The United States took the lead after Thursday's opening foursomes of the Presidents Cup, but the battle between Tiger Woods, Adam Scott and caddie Steve Williams was a dud.

The U.S. took a 4-2 lead after the foursomes at Royal Melbourne and that was no thanks to Woods.

He and Steve Stricker were blown out by Scott and K.J. Choi, 7 & 6 in the anchor match. It was not just Woods' worst loss in either a Presidents or Ryder Cup, it equaled the most-lopsided match in Presidents Cup history.

"Unfortunately, they got off to a quick start and we just couldn't keep up," Woods said in a televised interview. "The golf course is so difficult, it's hard to make up shots."

Most of the golf world had its collective eyes on this match considering the recent history between Woods and his former caddie.

After Woods let Williams go, the caddie went to work for Scott and the Aussie captured the WGC-Bridgestone Invitational. After the victory, Williams said it was the best win of his career despite being on the bag for 13 of Woods' major titles.

Recently, Williams used racially insensitive language about Woods at a caddie awards dinner. He apologized and cleared the air with Woods, but the two saw each other on the first tee in the anchor match Thursday.

While there were no incidents between Woods and Williams, Woods and Stricker didn't make a birdie at Royal Melbourne and didn't win a hole on Thursday. They were American captain Fred Couples' best team after posting a 4-0 record in team play at the last Presidents Cup two years ago.

The Internationals won the second, fifth, sixth, seventh and ninth holes to make the turn 5-up. They captured the 11th and 12th and the shell-shocked Americans were sent home early.

"We just played well," Scott said on TV. "K.J. hit a lot of good shots. I hit a lot of good shots. The other guys obviously didn't play their best today. It's a pleasing victory."

It was also the Internationals' only victory.

Thanks to some gutsy late play from two American teams, they built a comfortable cushion in foursomes, a format they've dominated in this competition.

"It did not look 4-2 an hour-and-a-half ago," admitted Couples in a televised interview.

"We had a good opportunity today," said International captain Greg Norman. "Teams behind after day one are not very good. You've got to look forward, not back."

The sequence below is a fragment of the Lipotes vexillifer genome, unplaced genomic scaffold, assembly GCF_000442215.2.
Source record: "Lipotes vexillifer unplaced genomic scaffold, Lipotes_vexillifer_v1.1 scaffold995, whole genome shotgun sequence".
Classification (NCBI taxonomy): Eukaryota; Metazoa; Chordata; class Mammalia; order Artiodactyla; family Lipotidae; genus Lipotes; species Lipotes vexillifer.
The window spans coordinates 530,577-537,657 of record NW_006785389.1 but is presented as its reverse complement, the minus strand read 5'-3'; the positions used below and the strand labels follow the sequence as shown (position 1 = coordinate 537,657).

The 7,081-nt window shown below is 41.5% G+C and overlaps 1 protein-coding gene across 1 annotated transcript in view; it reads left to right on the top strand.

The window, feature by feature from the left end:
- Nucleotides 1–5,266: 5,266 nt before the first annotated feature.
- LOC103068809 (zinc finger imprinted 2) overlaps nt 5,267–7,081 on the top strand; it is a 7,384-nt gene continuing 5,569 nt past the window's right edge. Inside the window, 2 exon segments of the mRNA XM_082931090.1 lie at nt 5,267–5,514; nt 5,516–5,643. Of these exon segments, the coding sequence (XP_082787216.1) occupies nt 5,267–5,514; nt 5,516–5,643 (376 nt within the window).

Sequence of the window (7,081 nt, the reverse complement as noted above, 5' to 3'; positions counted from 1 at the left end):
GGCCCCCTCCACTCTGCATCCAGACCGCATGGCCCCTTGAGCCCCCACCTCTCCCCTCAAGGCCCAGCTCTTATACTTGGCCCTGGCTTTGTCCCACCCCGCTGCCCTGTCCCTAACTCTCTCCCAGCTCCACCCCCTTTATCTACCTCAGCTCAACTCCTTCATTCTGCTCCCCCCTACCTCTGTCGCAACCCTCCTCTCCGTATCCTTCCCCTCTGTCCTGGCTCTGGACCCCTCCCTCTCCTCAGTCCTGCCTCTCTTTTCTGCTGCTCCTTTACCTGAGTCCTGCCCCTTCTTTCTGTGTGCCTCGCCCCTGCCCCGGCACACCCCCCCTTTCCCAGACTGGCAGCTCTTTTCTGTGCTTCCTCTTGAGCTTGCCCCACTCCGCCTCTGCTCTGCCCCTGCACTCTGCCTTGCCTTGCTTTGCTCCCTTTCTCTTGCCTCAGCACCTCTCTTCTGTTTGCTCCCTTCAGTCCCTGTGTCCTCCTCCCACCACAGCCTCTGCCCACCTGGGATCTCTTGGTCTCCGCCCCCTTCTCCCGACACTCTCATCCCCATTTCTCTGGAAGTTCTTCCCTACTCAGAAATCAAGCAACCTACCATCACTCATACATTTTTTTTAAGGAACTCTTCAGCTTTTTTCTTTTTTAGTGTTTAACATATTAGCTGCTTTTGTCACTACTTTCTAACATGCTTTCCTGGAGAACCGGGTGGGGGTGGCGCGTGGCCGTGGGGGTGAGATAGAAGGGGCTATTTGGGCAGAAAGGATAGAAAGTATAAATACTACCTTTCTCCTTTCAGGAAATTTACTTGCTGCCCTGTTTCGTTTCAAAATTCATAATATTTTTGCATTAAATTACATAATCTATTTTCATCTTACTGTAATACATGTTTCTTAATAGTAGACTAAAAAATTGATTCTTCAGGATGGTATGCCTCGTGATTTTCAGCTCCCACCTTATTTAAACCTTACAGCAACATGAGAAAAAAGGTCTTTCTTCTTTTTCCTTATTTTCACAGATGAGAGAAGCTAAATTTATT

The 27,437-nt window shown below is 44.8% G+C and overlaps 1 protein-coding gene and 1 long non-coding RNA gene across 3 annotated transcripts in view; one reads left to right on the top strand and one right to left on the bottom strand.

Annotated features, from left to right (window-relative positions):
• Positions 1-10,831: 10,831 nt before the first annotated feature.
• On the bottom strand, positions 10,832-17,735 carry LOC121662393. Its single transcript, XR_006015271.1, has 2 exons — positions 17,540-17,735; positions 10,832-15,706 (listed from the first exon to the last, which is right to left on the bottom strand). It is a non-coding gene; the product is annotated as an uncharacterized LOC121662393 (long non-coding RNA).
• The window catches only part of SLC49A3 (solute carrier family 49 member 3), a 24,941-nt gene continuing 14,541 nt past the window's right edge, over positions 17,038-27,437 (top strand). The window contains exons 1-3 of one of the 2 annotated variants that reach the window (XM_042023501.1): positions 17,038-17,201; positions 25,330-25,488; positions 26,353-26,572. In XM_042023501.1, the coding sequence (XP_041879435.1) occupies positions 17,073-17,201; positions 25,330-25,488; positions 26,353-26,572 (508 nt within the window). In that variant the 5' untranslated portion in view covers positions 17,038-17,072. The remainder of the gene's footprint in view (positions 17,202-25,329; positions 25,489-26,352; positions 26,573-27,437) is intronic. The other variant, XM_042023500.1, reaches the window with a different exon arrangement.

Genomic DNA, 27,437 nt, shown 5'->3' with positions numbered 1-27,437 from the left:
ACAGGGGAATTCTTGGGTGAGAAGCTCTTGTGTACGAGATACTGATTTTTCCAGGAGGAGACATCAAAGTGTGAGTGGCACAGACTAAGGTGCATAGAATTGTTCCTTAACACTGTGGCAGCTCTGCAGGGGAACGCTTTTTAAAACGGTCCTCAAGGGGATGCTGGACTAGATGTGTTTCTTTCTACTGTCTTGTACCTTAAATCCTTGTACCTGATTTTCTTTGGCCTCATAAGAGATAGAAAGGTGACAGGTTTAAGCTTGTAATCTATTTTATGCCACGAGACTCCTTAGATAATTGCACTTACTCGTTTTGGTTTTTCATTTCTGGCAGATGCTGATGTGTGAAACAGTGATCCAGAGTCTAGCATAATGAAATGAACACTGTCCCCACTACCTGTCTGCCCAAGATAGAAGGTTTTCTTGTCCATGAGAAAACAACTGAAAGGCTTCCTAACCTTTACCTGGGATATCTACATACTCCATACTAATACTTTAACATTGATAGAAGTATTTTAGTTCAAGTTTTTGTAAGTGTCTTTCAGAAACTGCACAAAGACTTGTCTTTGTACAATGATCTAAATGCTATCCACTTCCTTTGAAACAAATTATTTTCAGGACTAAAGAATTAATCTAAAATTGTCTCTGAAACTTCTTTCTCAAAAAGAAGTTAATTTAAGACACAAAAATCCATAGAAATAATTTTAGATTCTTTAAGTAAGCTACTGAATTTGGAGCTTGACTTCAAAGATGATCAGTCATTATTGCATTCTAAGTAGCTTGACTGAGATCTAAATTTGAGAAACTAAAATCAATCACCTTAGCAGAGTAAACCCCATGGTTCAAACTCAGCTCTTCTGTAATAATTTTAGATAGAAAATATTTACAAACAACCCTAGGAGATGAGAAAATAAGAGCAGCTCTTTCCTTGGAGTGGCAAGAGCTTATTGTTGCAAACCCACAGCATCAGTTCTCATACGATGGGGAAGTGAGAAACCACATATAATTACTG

In the last match on the course Thursday, Dustin Johnson and Matt Kuchar erased a 2-down deficit with two to play to earn a halve against the Australian pair of Jason Day and Aaron Baddeley.

"We hung in there all day and just kept fighting," Johnson said on TV.

Bill Haas and Nick Watney clawed back to halve the International side of Geoff Ogilvy and Masters champion Charl Schwartzel. The U.S. duo won the 15th and 16th holes to earn its halve.

The first point of Thursday went to the American side in the first match. Bubba Watson and Webb Simpson, both Presidents Cup rookies, trounced Ernie Els and Ryo Ishikawa, 4 & 2.

After Scott and Choi got the Internationals on the board, David Toms and Hunter Mahan pushed the U.S. in front with a 6 & 5 thumping of Kyung-tae Kim and Y.E. Yang.

Phil Mickelson and Jim Furyk picked up another point for the Americans with a 4 & 3 victory over Retief Goosen and Robert Allenby. The win and full point made Mickelson the all-time points leader in Presidents Cup history.

NOTES: The team leading after day one is 6-1-1...Mickelson got his 21st point to inch past Vijay Singh...David Frost beat Kenny Perry 7 & 6 in the 1996 singles...Friday's format calls for six four-ball matches and with inclement weather forecast in the afternoon, tee times were moved up to 5:35 p.m. (et) Thursday night...The U.S. has won five of the seven Presidents Cups, including the last one in 2009...There are 34 points at stake, meaning the first team to 17 1/2 wins.